The interpolymer salts, because of their extended solubility characteristics, have properties which fit them for use in a number of arts to which the separate ingredients or a mixture of the polymers are not adaptable. These uses are dependent upon the conversion of the interpolymer to water-soluble materials. The conversion is-eiiected 'by solution of the interpolymer in an aqueous alkali such, for example, as an aqueous solution of the alkali metal or ammonium hydroxides or carbonates or the organic bases, e. g.,
water-soluble amines, such as, methyl amine, ethyl amine, triethanol amine, pyridine, etc. My interpolymer, prior to neutralization, should,
preferably, not contain less than 40% methacrylic acid, since such products polymerized by usual method, are difllcultly soluble when neutralized, while t ose containing more than 98% acid give resins, or salts, having characteristics which approach those of the acid or salts of the acid. If
the polymerization is carried out under conditions which give low molecular weight polymers, such as are illustrated by the process of Example 1, water solubility of the salt is extended down to include the interpolymers containing but 30% methacrylic acid. The compositions which applicant has found to be well fitted for a number of uses which require water-soluble products consists, therefore, of the salts of the interpolymers containing from 30 to 40% methacrylic acid, if low molecular weight acid is used, and from 40 to 98%, and preferably from 65 to 85% methacrylic acid of any desired molecular weight, the remainder, in all cases, being a nitrile, amide or ester of methacrylic acid. The interpolymers of methacrylic acid with its esters and especially the lower esters, i. e., those containing from 1 to 4 carbon atoms in the allwl group are preferred as well as the salts of these esters. The proportion of acid to ester will, of course, vary in accord with the selected use for the interpoiymer or salt. For example, as a warp size for the treatment of textile fabrics, a salt of the composition containing 75% methacrylic acid and 25% methacrylate has special utility.
It is not necessary to completely neutralize the acid portion of the interpclymer for it has been found that, in many instances, water solubility is obtained when only a portion of the theoretical amount of alkali is added.
The solution of the acid-ester interpolymer in a bath containing an alkali results in the formation of a salt of the interpolymer. This interpoly- 'mer salt, whether or not it contains unneutralized methacrylic acid, may, if desired, be separated from the solution in which it is formed by precipitation or other means, such, for example, as precipitating the salt from the aqueous solution by the addition of a non-solvent therefor such as methyl alcohol, ethyl alcohol and the like, and removing it from the solution by drum drying or other-suitable means. For many uses it has been found desirable to dissolve the interpolymer in an aqueous bath containing an alkali and then apply the resulting solution. A solution of the salt in water, or other suitable solvent, will generally give, however, equally good results.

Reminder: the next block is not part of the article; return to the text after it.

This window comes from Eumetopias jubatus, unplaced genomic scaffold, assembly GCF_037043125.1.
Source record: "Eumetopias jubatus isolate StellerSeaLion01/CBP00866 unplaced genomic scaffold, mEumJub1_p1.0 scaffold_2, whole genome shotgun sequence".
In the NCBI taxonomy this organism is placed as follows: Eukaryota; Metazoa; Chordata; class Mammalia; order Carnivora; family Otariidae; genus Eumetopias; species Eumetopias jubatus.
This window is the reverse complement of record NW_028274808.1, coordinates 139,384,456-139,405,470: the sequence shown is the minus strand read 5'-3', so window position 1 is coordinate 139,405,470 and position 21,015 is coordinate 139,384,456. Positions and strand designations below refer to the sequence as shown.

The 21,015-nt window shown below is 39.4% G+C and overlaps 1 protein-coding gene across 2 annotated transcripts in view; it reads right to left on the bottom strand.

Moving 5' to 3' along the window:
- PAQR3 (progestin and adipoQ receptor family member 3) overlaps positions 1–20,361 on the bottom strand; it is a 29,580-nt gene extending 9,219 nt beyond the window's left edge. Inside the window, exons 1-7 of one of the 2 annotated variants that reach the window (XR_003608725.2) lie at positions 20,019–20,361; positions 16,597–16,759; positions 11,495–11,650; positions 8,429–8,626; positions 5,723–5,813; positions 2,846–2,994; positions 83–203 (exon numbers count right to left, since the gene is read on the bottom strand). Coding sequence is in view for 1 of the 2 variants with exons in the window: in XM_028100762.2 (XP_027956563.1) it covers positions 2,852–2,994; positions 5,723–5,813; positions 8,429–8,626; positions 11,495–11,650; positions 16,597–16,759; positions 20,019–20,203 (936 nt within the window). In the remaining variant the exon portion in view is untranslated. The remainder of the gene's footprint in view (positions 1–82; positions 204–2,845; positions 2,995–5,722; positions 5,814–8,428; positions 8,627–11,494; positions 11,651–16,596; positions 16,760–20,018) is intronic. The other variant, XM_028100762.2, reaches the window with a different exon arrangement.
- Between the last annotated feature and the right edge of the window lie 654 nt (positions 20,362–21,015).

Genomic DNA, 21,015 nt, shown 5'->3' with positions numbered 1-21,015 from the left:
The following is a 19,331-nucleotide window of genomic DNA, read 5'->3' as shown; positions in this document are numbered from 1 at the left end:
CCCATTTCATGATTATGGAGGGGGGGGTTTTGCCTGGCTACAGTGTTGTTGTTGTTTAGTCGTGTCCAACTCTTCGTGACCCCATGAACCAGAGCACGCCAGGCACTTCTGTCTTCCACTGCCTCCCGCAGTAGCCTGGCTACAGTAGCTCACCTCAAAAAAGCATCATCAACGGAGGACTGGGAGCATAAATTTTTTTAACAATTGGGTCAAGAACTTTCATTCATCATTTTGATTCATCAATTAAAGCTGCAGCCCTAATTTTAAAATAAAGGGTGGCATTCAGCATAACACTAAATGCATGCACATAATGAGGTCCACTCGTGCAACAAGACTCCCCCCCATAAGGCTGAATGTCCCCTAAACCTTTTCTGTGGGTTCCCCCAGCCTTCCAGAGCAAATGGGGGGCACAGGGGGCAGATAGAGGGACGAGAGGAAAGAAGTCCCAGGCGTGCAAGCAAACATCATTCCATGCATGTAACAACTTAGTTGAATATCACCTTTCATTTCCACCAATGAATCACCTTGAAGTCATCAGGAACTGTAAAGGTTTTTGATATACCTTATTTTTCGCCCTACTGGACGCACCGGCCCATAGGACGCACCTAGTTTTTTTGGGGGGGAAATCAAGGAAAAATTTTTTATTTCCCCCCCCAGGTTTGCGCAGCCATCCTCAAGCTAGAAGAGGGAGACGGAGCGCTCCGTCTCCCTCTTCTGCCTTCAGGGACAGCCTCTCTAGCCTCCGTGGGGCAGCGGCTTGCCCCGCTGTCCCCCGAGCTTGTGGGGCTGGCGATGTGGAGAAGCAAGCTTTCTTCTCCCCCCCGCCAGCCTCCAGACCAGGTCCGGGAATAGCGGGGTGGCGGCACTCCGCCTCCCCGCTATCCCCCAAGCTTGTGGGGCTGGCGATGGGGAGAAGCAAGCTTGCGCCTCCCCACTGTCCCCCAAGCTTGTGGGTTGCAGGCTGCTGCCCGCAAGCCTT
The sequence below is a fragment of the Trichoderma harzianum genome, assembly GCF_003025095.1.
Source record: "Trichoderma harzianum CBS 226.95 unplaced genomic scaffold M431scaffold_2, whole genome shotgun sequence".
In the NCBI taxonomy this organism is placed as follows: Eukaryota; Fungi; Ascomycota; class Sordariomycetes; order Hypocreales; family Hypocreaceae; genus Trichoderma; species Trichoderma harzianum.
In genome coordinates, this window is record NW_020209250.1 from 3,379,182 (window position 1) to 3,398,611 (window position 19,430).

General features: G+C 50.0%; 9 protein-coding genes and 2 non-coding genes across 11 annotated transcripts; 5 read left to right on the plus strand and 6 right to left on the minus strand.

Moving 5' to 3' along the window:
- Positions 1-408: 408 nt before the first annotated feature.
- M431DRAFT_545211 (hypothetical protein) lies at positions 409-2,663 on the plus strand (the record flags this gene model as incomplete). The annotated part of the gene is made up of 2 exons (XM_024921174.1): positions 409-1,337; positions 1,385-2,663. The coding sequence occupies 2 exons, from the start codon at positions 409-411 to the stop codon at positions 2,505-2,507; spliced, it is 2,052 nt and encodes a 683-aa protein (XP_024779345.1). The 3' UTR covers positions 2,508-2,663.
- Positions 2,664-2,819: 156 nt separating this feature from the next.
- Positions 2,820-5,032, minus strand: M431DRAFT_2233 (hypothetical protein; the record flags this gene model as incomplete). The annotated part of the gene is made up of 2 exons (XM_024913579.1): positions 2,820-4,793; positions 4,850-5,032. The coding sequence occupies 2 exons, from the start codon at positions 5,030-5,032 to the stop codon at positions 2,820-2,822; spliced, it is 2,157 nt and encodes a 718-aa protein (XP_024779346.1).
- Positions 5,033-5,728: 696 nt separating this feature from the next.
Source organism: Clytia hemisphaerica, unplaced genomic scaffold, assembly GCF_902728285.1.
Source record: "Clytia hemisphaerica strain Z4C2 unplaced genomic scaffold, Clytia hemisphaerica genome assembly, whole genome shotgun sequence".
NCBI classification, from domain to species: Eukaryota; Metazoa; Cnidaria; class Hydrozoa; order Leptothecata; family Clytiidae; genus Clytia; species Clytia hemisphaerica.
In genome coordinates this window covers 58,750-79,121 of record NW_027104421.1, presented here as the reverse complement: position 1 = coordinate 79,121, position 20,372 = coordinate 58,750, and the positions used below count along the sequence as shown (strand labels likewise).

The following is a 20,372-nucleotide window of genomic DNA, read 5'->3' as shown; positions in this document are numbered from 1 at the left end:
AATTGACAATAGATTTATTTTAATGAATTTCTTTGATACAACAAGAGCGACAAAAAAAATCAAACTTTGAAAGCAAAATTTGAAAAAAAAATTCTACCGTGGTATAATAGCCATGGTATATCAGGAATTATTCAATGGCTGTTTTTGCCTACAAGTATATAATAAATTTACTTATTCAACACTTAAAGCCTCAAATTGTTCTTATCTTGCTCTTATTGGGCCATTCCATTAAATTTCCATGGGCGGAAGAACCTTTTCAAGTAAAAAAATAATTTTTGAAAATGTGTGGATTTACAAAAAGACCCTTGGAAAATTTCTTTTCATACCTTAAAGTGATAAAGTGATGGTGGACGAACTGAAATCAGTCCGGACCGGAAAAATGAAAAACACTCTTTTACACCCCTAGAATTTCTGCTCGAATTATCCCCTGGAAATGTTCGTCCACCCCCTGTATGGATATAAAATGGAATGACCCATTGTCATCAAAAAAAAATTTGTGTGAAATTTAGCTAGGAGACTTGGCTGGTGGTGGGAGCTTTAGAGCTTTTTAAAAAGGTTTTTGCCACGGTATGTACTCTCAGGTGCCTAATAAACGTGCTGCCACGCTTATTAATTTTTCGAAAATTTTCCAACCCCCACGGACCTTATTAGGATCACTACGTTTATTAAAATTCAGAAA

The invention is illustrated but not limited by the following examples, in which the parts are by weight:
" Example I 75 parts of alpha methacrylic acid (hereafter referred to simply as "methacrylic acid), 25 parts of the methyl ester of alpha-methacrylic acid (hereafter referred to as "methyl methacrylate) and one part of benzoyl peroxide were dissolved in 500 parts of toluene and heated in a flask with a reflux condenser for twelve hours at the boiling point. Interpolymerization of methacrylic acid and methyl methacrylate occurred and the interpolymer separated as a finely divided white powder.
100 parts of this powder were stirred into a solution containing about 600 parts of water and 30 parts of sodium hydroxide. Steam was then bubbled into this mixture with, rapid stirring. The material dissolved readily as the boiling point of the solution was approached. A total o nproximately 35 parts of caustic was added. When all of the resin had dissolved additional water was added to give a total of 1000 parts of solution. This solution thus contained 10% of an .interpolymer, calculated as a free acid, and was found to be particularly suitable for the sizing of viscose rayon yarn.